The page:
Karl Lagerfeld, Michael Kors, the Olsen twins and Joan Rivers in the same movie?
Though it doesn’t sound likely, director Matthew Miele captured lightning in a bottle with his new documentary, ”Scatter My Ashes at Bergdorf’s,” a 93-minute love letter to Manhattan’s iconic department store Bergdorf Goodman.
Bergdorf Goodman opened in Manhattan 111 years ago as a modest tailor shop. In the decades following, the store morphed into a world-renowned luxury goods mecca filled with expensive fashions from designers such as Chanel, Prada and Dolce & Gabana.
On any given day a customer could bump into a Hollywood star browsing the shoe racks or a high-profile politician fingering through the store’s vast collection of clothes. The store’s elite crowd paired with its sky-high ceilings and impeccable selection makes Bergdorf’s the No. 1 destination for New York’s wealthiest.
Interviews with designers, Hollywood stars and store employees help Miele reveal the rich history behind the Fifth Avenue staple and its vital role in the fashion industry today.
“These brands and businesses are just as important as a person or an athlete or a world event,” Miele told me during a recent chat. “Documentaries should be telling stories about brands just as much as anything else.”
The director originally set out to profile the store’s famous window displays, which thousands of native New Yorkers and tourists flock to see each year.
“I was captivated by the windows. That is what really sparked my interest,” he revealed. “As a cinema aficionado, a director and a story teller – those windows really do it all for me. They tell great stories and are a genre all their own.”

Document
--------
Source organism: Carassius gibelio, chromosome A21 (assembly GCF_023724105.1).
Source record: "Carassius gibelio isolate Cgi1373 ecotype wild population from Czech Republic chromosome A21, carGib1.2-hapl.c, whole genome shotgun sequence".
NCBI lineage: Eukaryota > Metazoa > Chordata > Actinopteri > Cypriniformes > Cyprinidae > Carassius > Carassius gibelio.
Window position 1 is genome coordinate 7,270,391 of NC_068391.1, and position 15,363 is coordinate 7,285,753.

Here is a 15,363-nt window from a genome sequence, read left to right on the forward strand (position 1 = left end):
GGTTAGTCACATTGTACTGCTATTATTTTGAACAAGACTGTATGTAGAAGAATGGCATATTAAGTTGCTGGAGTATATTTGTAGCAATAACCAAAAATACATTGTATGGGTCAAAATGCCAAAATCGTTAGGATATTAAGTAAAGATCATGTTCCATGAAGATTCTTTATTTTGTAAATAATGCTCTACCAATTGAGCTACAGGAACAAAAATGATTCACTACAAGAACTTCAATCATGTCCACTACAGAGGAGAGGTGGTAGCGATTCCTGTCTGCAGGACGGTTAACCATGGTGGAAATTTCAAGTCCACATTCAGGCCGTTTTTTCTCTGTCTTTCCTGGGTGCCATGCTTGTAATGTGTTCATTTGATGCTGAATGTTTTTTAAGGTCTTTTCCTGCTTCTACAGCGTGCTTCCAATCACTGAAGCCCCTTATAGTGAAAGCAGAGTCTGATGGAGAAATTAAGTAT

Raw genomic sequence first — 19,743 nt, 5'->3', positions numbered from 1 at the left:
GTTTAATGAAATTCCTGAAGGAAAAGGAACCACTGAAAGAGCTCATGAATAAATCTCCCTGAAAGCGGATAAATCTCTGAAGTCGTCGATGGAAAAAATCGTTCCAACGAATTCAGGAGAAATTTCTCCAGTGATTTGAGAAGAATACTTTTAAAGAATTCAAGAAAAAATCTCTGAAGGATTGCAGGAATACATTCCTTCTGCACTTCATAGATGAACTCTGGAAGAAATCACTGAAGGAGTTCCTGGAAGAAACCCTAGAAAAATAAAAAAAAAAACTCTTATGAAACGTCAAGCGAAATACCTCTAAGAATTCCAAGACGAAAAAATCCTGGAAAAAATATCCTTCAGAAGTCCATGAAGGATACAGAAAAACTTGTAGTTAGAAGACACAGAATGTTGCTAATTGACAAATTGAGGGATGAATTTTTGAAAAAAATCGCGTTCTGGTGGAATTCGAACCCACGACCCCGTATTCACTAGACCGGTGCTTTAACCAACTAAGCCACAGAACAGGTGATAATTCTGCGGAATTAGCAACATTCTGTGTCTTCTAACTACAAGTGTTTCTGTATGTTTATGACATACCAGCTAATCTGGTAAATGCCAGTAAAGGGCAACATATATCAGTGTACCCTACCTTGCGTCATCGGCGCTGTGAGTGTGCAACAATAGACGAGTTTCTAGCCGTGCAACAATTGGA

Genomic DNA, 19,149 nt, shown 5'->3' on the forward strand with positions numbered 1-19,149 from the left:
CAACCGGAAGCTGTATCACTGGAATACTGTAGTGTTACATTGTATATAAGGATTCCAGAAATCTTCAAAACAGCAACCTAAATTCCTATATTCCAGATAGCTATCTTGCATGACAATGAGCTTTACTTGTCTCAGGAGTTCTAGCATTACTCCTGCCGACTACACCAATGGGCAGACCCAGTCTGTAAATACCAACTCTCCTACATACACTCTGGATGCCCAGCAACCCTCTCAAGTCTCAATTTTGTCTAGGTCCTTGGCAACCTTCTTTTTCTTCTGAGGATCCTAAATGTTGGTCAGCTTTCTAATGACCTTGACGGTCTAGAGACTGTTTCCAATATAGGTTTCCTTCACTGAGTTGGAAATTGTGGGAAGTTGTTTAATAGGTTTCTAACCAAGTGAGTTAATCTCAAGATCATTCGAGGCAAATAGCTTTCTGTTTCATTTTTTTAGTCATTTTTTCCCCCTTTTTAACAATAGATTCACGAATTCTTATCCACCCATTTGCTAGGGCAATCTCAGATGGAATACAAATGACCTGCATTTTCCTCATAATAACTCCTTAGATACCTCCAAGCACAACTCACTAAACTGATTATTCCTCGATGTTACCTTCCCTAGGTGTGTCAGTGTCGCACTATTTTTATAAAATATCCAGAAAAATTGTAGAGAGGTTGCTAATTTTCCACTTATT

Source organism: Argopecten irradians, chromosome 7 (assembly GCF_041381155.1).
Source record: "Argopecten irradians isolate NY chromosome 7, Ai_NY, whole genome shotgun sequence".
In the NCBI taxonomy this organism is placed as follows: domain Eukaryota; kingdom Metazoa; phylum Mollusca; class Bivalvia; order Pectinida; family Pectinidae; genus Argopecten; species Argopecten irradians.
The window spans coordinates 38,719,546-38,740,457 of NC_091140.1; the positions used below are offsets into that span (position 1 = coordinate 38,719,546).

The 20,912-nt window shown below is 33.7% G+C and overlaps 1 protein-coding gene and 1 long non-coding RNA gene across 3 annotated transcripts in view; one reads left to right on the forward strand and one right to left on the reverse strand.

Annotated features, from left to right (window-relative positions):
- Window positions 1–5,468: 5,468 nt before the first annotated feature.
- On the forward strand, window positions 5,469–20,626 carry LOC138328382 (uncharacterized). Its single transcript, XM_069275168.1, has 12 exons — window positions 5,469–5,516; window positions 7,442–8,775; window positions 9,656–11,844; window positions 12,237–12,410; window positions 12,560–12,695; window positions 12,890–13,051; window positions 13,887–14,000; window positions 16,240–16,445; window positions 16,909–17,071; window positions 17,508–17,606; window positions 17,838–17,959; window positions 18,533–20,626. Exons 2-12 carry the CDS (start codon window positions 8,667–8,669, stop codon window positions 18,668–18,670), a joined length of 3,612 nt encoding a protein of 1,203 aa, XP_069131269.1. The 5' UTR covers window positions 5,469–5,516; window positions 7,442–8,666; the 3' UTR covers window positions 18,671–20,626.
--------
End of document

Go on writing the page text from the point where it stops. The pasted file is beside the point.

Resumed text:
But Miele, a total fashion outsider, quickly realized that what lay behind Bergdorf’s beautiful windows was far more interesting.
“Bergdorf’s is really on another level. For designers, if you make it there, you’ve really arrived. It is the same for consumers… it is one of the things you get when you succeed in America. It’s like a private jet or a private island. It is that great vacation you can take,” he said. “Bergdorf’s is an escape for people who have made it.”
Thanks to a clientele that has included revered celebrities such as Liz Taylor and Barbara Streisand, as well as first ladies Jackie Kennedy and Michelle Obama, Miele believes Bergdorf’s represents the ultimate American dream.
“Once we knew we had Lagerfeld and the Olsen twins and some of these great designers on board, we knew we had to have everyone,” he shared. “Once we started, we couldn’t stop. We had to get them all. We traveled all over the world to get them.”
In addition to speaking with designers, Miele profiles several Bergdorf employees in the documentary. Heavily featured is Bergdorf’s Senior Vice President Linda Fargo, who is often spotted in the front row of New York fashion week shows near Vogue editor Anna Wintour.
“Anna [Wintour] is hitting the newsstands with magazine covers. Anna is really relevant on that level. Linda takes it one step further, even closer to where the buying and selling takes place,” Miele explained. “I feel like her relevance might be even more important than Anna’s because everyone in fashion knows that Bergdorf’s is the place. Their excellence has never been matched. Is she on the level of Anna? I think she is more relevant. The magazine feels a little far from the average consumer.”
Miele realizes that the fashion-heavy flick is not for everyone, but wanted to give audiences a peek inside just how fabulous life at Bergdorf Goodman really is.
“I’ve read some of the reactions to the film and some of it is great and some of it isn’t. Maybe this film should have shown more conflict, but you know, when you walk in there you do feel like you are in rarefied company among clothes and people,” he said. “I just felt like it was unusual, a special place, and I wanted the film to reflect that.”
“Scatter My Ashes at Bergdorf’s” opens in select theaters May 24. Click here to order tickets through Fandango.
The opinions expressed are solely those of the author and do not necessarily reflect the views of Comcast.